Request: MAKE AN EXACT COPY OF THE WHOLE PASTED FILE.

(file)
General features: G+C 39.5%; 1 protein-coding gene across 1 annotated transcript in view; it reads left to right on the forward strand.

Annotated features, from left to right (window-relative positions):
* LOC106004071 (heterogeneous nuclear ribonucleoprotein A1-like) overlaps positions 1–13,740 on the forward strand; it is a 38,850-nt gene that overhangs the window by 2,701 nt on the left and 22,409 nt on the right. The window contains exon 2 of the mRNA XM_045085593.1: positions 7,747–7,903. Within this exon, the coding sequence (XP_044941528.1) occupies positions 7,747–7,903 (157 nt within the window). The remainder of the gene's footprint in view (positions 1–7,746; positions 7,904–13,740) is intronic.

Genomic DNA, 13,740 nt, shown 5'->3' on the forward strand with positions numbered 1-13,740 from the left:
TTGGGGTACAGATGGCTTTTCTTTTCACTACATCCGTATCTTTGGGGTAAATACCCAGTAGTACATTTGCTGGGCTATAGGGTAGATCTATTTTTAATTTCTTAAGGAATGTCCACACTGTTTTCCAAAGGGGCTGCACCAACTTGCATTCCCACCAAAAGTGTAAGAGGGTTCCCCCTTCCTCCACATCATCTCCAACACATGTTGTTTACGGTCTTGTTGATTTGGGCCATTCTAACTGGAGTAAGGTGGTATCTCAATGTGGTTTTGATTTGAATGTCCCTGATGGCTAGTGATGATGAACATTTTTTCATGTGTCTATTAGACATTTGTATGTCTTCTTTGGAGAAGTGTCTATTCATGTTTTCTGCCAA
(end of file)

General features: G+C 39.5%; 1 protein-coding gene across 1 annotated transcript in view; it reads left to right on the forward strand.

Annotated features, from left to right (window-relative positions):
* LOC106004071 (heterogeneous nuclear ribonucleoprotein A1-like) overlaps positions 1–13,740 on the forward strand; it is a 38,850-nt gene that overhangs the window by 2,701 nt on the left and 22,409 nt on the right. The window contains exon 2 of the mRNA XM_045085593.1: positions 7,747–7,903. Within this exon, the coding sequence (XP_044941528.1) occupies positions 7,747–7,903 (157 nt within the window). The remainder of the gene's footprint in view (positions 1–7,746; positions 7,904–13,740) is intronic.

Genomic DNA, 13,740 nt, shown 5'->3' on the forward strand with positions numbered 1-13,740 from the left:
TTGGGGTACAGATGGCTTTTCTTTTCACTACATCCGTATCTTTGGGGTAAATACCCAGTAGTACATTTGCTGGGCTATAGGGTAGATCTATTTTTAATTTCTTAAGGAATGTCCACACTGTTTTCCAAAGGGGCTGCACCAACTTGCATTCCCACCAAAAGTGTAAGAGGGTTCCCCCTTCCTCCACATCATCTCCAACACATGTTGTTTACGGTCTTGTTGATTTGGGCCATTCTAACTGGAGTAAGGTGGTATCTCAATGTGGTTTTGATTTGAATGTCCCTGATGGCTAGTGATGATGAACATTTTTTCATGTGTCTATTAGACATTTGTATGTCTTCTTTGGAGAAGTGTCTATTCATGTTTTCTGCCAA